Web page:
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pillowsoft commented Feb 11, 2016

+1

@acroca

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acroca commented Feb 11, 2016

I doubt anyone (other than GH because they have to implement it) will disagree with adding more granular permissions, it's always good to have more fine control.
So +1!

@troy

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troy commented Feb 11, 2016

Rather than another "+1" comment, which I don't think is useful, I'd change this request: how about a description of the current barriers to implementing this?

GitHub knows there's demand for this and I have no doubt, abstractly would like to see it exist just as much as everyone on this thread. That's never been a question. It seems much more likely that the implementation is actually much harder than someone who doesn't know GitHub's codebase would suspect, like perhaps because GitHub stores all repo-related assets (issues, etc) together and doesn't have a way to enforce fine-grained permissions via some access methods.

I'm more interested in learning more about the challenges we might not be aware of than about assuming either (a) GitHub is unaware that this would be useful, or (b) GitHub needs ideas how to codify permissions. While I certainly could be wrong, I doubt either of those is the case.

So, even as the person who may have first requested this from GitHub (December 8, 2011), I'm more interested in learning about implementation limitations that I might not be considering than I am in assuming I'm fully informed. I'd like to hear from GitHub more about what makes this particularly challenging to implement, though.

GitHub has done a great job with org-level restrictions on third-party applications and a way for org members to request approval from org admins.

One of my emails in a 2011 exchange with GitHub is below. The gist is that sooner or later, a third-party service with a lot of keys will get hacked. While that can't be prevented, the damage can be mitigated with fine-grained permissions so that only the few services which need code access (like CI) have it, restrictions and alerts on concurrent access with keys granted to the same developer ID, a developer-facing "Expire all granted keys" button, and perhaps the ability for integrations to flag a specific user/key as a honeytoken.

In case it helps any other OAuth key holders, here's the implementation (now using attr_encryptor) that my service uses to encrypt keys from GitHub and other services. Doesn't cover anywhere near all types of breaches, but does cover some. It's described in Taco's privacy policy.

One other reason: assuming the API is successful, third-party services will have meaningful numbers of OAuth tokens - that's the whole point. I could see a worst-case scenario where they get hacked (and maybe even don't notice), the tokens get used and source code gets out, and by the time anyone's aware of it, the story is "GitHub got hacked!&$@"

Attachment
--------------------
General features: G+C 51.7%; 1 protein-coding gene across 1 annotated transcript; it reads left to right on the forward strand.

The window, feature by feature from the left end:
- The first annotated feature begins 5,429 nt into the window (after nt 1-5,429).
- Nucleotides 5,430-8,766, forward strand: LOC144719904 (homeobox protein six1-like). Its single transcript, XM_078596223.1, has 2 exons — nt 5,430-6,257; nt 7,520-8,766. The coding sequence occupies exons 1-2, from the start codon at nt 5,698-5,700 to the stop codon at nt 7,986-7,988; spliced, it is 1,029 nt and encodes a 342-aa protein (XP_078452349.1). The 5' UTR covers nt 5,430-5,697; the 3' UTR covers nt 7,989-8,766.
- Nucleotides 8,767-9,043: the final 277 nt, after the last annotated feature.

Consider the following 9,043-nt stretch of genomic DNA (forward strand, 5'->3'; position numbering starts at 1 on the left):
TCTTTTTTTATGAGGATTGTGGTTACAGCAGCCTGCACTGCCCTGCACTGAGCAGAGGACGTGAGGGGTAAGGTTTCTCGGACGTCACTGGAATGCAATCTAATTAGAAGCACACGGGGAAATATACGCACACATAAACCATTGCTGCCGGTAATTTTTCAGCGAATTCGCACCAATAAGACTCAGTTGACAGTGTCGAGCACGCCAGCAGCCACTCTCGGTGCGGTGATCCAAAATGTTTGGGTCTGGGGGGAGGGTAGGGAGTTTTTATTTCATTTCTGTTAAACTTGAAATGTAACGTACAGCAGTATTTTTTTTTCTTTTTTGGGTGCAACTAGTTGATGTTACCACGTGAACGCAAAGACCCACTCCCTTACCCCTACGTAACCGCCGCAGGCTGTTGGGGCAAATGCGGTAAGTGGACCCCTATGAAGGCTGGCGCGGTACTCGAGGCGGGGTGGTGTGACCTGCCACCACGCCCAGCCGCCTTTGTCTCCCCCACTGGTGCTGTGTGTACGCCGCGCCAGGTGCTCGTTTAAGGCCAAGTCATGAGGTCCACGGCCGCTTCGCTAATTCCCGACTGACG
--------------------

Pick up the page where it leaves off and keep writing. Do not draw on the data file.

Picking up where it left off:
Even though you guys had nothing to do with it, it would make people rethink hosted source code hosting.

A token with repo scope is the keys to the kingdom, and making this level of access be the only way to get private repos is asking for people to accumulate more trust than they need. I'd argue that consumers should be pushed towards the metadata-only scope that doesn't currently exist, and the repo scope should be the exception, replete with big red "This app will have easy, complete access to your source code" warning letters on the grant page.

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Electryc commented Feb 11, 2016

+1

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@zhangchiqing

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zhangchiqing commented Feb 11, 2016

+1

@troy

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troy commented Feb 11, 2016

Instead of just adding "+1," how about adding information about your situation/environment or explaining your own opinion? There's no point in more +1's.

@dmethvin

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dmethvin commented Feb 11, 2016

...and in fact just highlights the flaws of the issues system that we would love to fix. Those of you who +1 this, each time you do that GitHub dutifully sends out a notification to those watching this repo, currently 108 people. Is your +1 worth interrupting the day of 108 people?

That's a rhetorical question, I'm unsubscribing from this thread because the important points have been made.

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luanmuniz commented Feb 12, 2016

@troy There is no point in "explaining your own opinion". About the situation/environment from Github and their codebase, speculate about their codebase is the worse thing we can do, because we know absolutely nothing and everything we think will be just speculation and will probably not apply to the the situation. We will maybe discard a few situations without even know whats actually happening.

Github is the one that need to come with their situation and opinion, as far as our knowledge goes, the only thing we can do, is work on a spec (high high level spec, pretty much like @zenorocha did in this post) and wait for them to give us some light. Anything more than that is effort on something we cant do anything or know nothing about, Sadly.

@dmethvin The "+1" comments make clear that this is not something that just 4 or 5 guys want. There is not many ways to "just agree" with things in Github and this is how much and many people care about the specific post/subject. Its important to make clear who cares about the subject. Until Github make another feedback system besides comments, this is what we have to express our support. By the way, this is one of the central points of this repository, another feedback system. Its on the README of this repo.